Interesting piece in the Guardian on the issue of sponsorship of sporting tournaments, and how this extends to controlling what fans eat, drink and wear. Of course, if sponsoring companies are going to put tens of millions into a tournament, they don't want to see competitors who don't stump up cash getting a slice of the action. Getting people to remove their trousers seems a little extreme, though.
My take is that it's an ugly reality of modern retailing. We're entering a stage where only giants can survive. Our culture is becoming increasingly sanitized and made more uniform - all cities are beginning to look the same, with the same retail chains dominating the purpose-built malls. It's big companies only, and when it comes to products such as food and drink, mainstream means grim, manufactured, sanitized, branded uniformity. Is this the future for wine?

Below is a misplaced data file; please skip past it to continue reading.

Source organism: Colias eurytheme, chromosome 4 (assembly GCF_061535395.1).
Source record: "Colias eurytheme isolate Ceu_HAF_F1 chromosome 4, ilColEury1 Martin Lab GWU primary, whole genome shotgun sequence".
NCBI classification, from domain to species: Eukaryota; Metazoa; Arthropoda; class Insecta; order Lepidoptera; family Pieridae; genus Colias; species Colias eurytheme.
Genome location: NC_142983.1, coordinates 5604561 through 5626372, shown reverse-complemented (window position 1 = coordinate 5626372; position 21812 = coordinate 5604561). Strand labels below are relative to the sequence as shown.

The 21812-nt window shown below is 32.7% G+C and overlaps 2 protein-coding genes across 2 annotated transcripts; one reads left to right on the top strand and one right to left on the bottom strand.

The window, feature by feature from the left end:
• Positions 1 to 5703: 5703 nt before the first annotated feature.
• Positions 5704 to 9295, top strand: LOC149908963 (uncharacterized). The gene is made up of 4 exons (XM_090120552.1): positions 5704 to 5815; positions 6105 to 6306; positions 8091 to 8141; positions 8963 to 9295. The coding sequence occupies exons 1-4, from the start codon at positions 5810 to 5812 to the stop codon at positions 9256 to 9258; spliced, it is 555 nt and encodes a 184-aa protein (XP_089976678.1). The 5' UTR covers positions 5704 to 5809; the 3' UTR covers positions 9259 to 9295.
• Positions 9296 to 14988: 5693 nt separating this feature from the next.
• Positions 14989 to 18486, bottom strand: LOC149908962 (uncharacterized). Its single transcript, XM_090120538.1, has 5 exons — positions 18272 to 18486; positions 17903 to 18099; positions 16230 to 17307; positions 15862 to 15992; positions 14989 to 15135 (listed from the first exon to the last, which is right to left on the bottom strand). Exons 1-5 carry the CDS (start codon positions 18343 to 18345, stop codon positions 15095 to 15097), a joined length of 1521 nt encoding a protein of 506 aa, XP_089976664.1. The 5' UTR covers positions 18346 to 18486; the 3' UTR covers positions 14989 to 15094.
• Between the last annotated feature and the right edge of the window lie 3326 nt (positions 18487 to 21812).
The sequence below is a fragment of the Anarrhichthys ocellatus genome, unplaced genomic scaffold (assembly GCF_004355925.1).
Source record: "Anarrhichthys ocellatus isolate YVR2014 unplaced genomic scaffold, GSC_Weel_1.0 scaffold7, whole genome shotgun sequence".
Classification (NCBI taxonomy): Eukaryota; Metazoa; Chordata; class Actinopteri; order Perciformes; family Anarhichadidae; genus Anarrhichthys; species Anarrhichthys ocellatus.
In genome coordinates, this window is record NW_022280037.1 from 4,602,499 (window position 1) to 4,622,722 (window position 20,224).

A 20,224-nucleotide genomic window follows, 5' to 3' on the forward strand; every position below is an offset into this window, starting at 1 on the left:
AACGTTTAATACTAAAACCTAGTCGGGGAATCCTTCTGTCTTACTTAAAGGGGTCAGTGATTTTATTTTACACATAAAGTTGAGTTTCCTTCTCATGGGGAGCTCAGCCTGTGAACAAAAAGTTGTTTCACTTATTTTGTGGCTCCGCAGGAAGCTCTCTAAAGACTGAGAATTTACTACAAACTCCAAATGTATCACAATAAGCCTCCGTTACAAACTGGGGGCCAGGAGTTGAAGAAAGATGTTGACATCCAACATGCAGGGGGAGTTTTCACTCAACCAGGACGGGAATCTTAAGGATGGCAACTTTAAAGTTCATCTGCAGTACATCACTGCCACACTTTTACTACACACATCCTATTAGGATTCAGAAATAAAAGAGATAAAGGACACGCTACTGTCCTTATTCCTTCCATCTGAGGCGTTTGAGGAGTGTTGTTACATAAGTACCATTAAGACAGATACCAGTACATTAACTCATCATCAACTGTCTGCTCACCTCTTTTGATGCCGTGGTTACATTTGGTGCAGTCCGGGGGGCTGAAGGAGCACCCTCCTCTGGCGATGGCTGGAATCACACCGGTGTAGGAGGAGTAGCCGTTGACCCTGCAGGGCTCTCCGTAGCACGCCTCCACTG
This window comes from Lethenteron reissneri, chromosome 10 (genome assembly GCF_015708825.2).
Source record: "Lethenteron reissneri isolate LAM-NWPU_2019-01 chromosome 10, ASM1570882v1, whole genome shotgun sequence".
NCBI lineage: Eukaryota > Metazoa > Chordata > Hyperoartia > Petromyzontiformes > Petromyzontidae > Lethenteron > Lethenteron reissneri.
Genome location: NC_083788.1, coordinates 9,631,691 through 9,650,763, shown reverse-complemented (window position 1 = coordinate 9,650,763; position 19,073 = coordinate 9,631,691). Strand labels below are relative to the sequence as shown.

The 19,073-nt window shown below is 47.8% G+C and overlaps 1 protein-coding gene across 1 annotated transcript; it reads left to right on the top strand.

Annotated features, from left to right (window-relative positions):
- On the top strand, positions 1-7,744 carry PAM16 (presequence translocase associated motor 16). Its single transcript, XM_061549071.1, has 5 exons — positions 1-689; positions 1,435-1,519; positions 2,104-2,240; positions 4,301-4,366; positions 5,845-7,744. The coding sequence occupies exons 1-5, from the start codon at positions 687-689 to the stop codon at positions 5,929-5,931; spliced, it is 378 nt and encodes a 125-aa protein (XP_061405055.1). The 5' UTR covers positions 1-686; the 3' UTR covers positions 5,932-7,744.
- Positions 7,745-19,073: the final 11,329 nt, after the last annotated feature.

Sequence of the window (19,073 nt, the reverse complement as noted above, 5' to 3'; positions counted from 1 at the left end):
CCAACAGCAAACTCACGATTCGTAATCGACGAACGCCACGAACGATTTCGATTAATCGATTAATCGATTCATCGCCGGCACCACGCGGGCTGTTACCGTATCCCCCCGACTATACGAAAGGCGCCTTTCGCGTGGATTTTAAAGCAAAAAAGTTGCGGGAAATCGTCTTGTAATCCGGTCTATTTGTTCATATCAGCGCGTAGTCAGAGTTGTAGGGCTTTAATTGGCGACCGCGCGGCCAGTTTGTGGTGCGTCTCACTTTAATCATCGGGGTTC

I watched an episode of the Simpson's with the kids yesterday - the one where Homer has a crayon removed from his brain and becomes smart (sort of) for a while. He suddenly finds Springfield a hideous place to live ('what is there for a man with an IQ of 105 to do in this place?'). Eventually, he decides to have the crayon reinserted, and he's back to his old self ('Extended warranty? How can I lose?').
Being smart or having a taste for something different may be incompatible with the standardized, uniform, dull, TV-driven brand-filled lives that the marketers would like us to live. They may not yet be confiscating our wrongly branded clothing and forcing us to eat and drink their mass produced crap, but it's getting close.